ventilator

ARG, I have missed the last  10 Think Kit posts – Here is the one I began on Day #9 (Tell us about something that surprised you this year) and did not finish until today.

As I am sitting in the surgical family lounge area of St. Vincent’s hospital, I suppose I’ll say my surprise this year was that I would have to be here at all, anxiously waiting while my dad underwent brain surgery.  He has had a non-cancerous tumor in his brain for years, and it was deemed so slow-growing that it would likely never affect him in any way during his remaining years. (he is 72, after all).  However, in the past few months his depth perception and peripheral vision have gone downhill significantly, and the scans showed that as slow as it was growing, it was growing into bad places – affecting the optic nerves of his eyes.  Without surgery, he would eventually go blind.  So at 6am I met my mother here to have him admitted for today’s surgery.  The surgeon came in and said it might be a lengthy surgery, but should be fairly straightforward.  Then the anesthesiologist came in to talk about all the lines they’d be putting in him to keep track of all the things that could go wrong – blood pressure, loss of too much blood, keeping him dehydrated so his brain would shrink and it would be easier to get to the tumor.  Scared the hell out of me, because I know he’s not the healthiest guy around.  Scared my dad enough that when it was time to kiss him goodbye and wish him good luck, he started to cry.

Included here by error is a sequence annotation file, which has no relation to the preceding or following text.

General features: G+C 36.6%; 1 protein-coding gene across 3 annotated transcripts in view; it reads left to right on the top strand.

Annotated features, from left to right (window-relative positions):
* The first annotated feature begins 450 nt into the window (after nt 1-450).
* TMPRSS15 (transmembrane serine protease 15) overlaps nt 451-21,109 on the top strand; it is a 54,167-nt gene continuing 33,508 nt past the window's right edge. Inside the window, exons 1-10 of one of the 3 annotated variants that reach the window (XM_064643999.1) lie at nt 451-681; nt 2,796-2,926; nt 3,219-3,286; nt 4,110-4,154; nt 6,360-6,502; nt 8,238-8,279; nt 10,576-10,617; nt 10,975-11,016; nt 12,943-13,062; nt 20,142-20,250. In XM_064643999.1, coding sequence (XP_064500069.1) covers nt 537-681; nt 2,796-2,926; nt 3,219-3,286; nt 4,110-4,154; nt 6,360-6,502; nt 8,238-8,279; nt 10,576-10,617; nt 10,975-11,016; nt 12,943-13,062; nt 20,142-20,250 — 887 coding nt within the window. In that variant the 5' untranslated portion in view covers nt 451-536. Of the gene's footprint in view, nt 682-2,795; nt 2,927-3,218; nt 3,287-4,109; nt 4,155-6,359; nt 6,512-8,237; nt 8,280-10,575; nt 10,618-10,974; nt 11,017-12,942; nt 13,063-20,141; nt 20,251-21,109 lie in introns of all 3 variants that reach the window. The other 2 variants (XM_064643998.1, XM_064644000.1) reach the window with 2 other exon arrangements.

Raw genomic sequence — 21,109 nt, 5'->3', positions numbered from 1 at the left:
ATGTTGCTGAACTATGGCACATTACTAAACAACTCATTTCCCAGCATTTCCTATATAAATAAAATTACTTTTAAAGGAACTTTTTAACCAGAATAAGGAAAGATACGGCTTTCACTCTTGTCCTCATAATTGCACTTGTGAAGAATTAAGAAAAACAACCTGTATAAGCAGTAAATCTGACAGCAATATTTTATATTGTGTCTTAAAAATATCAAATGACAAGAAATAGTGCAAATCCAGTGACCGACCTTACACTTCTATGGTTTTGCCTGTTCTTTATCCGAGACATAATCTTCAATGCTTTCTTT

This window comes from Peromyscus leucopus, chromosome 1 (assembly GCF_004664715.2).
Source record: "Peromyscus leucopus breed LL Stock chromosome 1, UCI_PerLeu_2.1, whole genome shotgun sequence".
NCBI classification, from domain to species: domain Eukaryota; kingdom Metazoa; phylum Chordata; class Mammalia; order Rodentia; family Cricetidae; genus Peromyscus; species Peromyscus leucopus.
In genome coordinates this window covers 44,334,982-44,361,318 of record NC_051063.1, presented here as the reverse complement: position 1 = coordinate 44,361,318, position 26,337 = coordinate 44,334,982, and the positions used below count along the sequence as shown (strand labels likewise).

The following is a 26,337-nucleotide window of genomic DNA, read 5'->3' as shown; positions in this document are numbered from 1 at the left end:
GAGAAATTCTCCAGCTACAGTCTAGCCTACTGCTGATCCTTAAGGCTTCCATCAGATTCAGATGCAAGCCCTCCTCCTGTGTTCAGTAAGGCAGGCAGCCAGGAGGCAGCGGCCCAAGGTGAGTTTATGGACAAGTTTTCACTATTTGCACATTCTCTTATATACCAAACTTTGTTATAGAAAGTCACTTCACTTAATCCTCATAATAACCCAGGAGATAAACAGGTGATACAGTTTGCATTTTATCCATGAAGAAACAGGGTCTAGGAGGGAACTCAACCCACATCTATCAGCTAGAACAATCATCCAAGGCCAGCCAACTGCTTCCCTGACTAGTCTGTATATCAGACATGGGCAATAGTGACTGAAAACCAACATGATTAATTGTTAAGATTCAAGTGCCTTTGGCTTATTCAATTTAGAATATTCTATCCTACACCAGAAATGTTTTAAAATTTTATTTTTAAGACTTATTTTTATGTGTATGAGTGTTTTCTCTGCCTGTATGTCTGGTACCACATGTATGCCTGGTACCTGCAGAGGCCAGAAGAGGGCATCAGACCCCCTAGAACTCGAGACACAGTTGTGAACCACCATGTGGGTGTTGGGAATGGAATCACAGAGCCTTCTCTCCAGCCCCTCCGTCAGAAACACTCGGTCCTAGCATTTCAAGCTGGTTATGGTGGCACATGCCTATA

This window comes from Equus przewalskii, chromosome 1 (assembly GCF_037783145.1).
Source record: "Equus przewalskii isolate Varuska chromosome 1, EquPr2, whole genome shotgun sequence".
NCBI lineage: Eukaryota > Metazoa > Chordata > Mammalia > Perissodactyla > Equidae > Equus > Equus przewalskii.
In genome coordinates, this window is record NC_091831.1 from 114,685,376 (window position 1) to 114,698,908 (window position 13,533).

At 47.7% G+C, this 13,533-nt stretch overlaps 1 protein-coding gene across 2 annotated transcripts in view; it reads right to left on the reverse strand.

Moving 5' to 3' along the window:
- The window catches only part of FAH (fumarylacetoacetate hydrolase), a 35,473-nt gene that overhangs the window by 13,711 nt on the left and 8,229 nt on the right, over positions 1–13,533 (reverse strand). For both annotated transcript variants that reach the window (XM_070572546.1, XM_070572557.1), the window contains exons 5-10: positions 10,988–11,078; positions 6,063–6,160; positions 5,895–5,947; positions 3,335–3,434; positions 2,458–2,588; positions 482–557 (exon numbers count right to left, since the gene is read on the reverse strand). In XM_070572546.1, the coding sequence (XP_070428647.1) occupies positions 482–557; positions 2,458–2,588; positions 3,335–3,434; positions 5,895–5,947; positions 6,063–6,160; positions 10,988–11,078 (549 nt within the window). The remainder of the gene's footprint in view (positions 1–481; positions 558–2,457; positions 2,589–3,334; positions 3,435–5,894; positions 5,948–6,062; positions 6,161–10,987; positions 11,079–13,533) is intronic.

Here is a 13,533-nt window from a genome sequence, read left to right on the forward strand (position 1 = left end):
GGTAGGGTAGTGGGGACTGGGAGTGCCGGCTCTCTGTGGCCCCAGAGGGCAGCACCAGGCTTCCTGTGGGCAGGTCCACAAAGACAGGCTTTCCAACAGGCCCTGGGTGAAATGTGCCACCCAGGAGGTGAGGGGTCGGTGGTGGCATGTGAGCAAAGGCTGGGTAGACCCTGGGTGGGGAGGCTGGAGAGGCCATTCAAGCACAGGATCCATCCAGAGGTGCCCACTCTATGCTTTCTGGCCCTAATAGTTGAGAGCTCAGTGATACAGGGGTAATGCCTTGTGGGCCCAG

Then the waiting.

After about 4 hours, we got the word that the surgeon was ready to talk to us, and we were filled with trepidation – why does he want to talk to us after only 4 hours, when it was supposed to be an 8-hour surgery?  Tight with tension, my family entered the consultation room — to get the good news that the surgery was so much easier than expected and not a single thing went wrong.  There was the good surprise!  We all went home greatly relieved.

At 6am the next morning, my mom called to tell me that dad’s breathing and heart had stopped at 4am.  He was resuscitated, but was now sedated and on a respirator.  Get this:  she had been called by the nurses at 4am, asking her to come to the hospital, and that they were sending St. Vincent security to pick her up.  She was met by the CHAPLAIN.  Can you imagine the fear?  Then she couldn’t get into the room to see him, because he was surrounded by the trauma team who was “working on him.”  Horrible surprise.

There has been quite a bit of progress and healing since that day, but each day continues to bring its own surprise – sometimes a great one, like improved coordination, but sometimes a bad one, like infection.  We’re hanging in there, and I think getting back to these #thinkkit posts whenever possible will help me keep my sanity in the midst of all this unknown.

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